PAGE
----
Identifying characteristics of tree: Starbucks-fogged shrieks of pain; angry red welts on hand and forearm; rolling eyes of spouse; delighted toddler chuckles."
Now, my New York City friends might be thinking of this as quaint. Which it is, in a way, but not if that way means small or low-stress. The Pennsylvania Farm Show is a big, big event, and, if you were going to be doing something difficult and unfamiliar in front of a big crowd -- if you were going to be up on stage doing a mysterious activity, competing against local meteorologists, football stars, and assorted ringers, you would want some serious training. Rocky IV-style training. With a wooden stool, a bucket, and steaming breath:
My dad's friend, chef Fritz Blank, was a regular competitor. Chef Fritz holds a degree in microbiology, grew up on a farm, and knows all about milking cows. He would be the perfect merciless trainer for Barb. Unfortunately, Chef Fritz retired to Thailand, and so is not available for riding in a golf cart and shouting through a megaphone.
So we need help. Specifically, we need milking lessons. And I don't think using a plywood cutout and a latex glove is going to do it. I'm not quite sure of the best way to proceed -- there are lots of dairy farms just to the west of us, but any dairy farm has been automated since the Fifties, so there's no reason why a dairy farm, just because it's a dairy farm, would be able to teach hand milking. I think we're looking for a small farm -- but a small farm that has the eye of the tiger.
I might try calling a local Amish Raw Milk farm, or the really excellent, organically-run Meadow Run farm, since they do active outreach to the community (they have an open farm day that we really enjoyed this year.) Or maybe I could call the Chester County 4H Club and see if they have someone that would be willing to train Barb. And Kate, and me, and Lydia -- after all, I think "milk a cow" should be on Heinlein's list.
Any suggestions on where to find a by-hand cow-milking trainer before the turn of the year? Please make a suggestion in the comments, and I'll let you know how it goes. (Also, if my comment tool breaks or annoys you, please let me know by sending an email to john DOT young AT gmail DOT com -- I don't want to lose that one comment that holds the keys to victory!)
UPDATE: I got a response back from the Landis family at Meadow Run farm, which is gracious and packed full of AWESOME INSIDER TIPS. They say:
"Unfortunately I don't think we can give you the milking lesson you're looking for. Though we had been milking 3 or 4 cows outdoors that had calves this summer, we have now stopped. We would suggest contacting a dairy farm that would have indoor milking areas (in these freezing temperature). I know Seven Stars Dairy in Kimberton has lovely organic Jerseys although I'm not sure if they allow people to come in. You might check www.localharvest.com under dairy farms and call one of them.
You could mention to your mother in law that squeezing tennis balls in both hands for a few weeks prior can help build up the hand's milking muscles. I think stamina and hand strength is as important as technique. Most people who don't milk regularly just get tired very quickly. My second piece of advice is to pet and talk nice to the cow before milking since it's all about the soothing and relaxation of the cow so she "lets" her milk down for you. I hope that's not too much information, but it is certainly true.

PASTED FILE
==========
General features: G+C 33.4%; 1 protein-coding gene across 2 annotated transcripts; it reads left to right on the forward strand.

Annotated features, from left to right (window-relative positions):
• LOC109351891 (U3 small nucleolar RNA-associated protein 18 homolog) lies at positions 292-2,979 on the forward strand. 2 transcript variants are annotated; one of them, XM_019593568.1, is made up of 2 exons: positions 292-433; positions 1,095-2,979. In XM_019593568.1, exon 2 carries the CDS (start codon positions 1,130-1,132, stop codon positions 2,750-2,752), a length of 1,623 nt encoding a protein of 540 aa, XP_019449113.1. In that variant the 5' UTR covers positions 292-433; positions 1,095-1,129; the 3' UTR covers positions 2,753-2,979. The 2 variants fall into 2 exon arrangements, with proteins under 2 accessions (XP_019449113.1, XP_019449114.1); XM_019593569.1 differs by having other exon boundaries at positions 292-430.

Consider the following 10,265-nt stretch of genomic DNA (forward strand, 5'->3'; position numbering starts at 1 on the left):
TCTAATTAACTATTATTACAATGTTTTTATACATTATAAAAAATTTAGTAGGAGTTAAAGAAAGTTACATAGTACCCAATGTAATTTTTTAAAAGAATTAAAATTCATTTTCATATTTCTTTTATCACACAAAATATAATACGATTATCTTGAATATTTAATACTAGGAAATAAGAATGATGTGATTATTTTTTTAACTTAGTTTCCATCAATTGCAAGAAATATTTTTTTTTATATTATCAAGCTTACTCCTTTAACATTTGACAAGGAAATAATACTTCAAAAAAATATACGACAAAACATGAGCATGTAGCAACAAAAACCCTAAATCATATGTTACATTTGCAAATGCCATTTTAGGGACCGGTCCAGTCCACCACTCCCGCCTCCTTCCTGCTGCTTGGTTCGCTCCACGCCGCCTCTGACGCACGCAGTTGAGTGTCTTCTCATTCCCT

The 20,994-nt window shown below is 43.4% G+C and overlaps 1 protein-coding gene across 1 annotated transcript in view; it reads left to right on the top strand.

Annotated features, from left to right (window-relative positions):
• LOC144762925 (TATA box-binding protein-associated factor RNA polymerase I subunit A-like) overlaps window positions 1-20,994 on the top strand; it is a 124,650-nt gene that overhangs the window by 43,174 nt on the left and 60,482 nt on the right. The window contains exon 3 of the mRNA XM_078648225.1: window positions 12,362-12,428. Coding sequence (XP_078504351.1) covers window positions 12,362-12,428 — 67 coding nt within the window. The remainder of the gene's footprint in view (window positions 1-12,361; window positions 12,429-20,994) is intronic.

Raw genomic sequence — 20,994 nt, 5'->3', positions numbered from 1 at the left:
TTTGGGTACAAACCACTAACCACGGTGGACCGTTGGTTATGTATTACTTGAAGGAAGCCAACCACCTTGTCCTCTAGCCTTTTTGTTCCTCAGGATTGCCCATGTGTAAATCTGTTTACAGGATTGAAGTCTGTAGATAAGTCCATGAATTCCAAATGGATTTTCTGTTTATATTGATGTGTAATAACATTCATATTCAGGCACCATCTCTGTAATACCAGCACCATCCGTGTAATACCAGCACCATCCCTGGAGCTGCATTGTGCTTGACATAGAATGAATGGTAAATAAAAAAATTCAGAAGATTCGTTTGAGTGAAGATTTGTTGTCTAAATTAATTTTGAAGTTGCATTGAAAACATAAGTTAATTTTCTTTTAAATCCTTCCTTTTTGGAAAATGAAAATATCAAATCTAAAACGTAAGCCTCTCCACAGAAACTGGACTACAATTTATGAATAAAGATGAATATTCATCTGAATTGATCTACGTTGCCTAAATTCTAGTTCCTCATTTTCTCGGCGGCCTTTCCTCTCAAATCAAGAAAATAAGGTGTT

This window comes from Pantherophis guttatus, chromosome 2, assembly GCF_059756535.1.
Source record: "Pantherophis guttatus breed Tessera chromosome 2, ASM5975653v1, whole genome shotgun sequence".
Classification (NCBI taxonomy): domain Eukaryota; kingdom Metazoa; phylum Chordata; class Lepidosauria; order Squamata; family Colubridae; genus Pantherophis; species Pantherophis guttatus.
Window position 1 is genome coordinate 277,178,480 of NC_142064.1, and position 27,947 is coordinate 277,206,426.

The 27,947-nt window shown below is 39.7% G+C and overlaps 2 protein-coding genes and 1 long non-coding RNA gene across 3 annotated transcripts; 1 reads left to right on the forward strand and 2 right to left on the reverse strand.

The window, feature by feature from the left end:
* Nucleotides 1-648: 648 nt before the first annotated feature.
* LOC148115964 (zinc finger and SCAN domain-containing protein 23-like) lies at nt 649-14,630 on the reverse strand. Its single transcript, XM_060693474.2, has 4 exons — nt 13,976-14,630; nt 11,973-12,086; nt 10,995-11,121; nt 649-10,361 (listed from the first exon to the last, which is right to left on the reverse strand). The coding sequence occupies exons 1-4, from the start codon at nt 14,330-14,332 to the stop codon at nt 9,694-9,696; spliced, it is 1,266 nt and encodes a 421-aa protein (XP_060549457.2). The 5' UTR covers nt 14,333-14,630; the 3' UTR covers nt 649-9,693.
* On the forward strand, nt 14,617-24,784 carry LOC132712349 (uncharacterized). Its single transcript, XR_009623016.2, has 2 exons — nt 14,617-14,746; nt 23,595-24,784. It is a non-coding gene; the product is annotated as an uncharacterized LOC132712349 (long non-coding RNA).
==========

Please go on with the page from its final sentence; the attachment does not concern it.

Thanks so much for the advice! I'm going to be calling Seven Stars Dairy, and also our friend Meg, who graduated from Penn Veterinary school a year ago, and probably knows a cow.
Update 2: It's starting to look like Penn's New Bolton Center may be the way to go. My only reluctance here is that, if we go to the New Bolton center, that means Barb is not Rocky, but rather Barb is Dolph. I'm sure they'll have her milking under water, squeezing gleaming stainless-steel "milkometers" while grimacing a ruthless Teutonic grimace. Actually, that sounds pretty cool. I'll call Meg this morning.
Update 3: Meg came through in spades. She called a large-animal vet friend of hers, with whom she had ridden as a part of her schooling. Her friend knows a small dairy farm in the area, and reports that they will be "delighted to teach Barb hand milking." This is great. I'll give them a call and report back. Did I mention that I just finished re-reading All Creatures Great and Small and All Things Bright and Beautiful? Boy, talk about the right time to be doing this.
I mentioned a couple of years ago that I play the banjo some, but I haven't really taken the banjo out of its case for a long time. So Laird, my chief (and, sadly, now only) banjo-playing uncle -- more about that later -- just sent along this video via my mom, demonstrating what traditional music has been doing while I wasn't paying attention:
I'd like to think that everything in life gets this weird and awesome if you don't pay attention to it. I'm hoping that the gardening-tools area of the garage is now facing off into competing teams, or that the boxes full of library books in the basement are having, you know... grammar rumbles.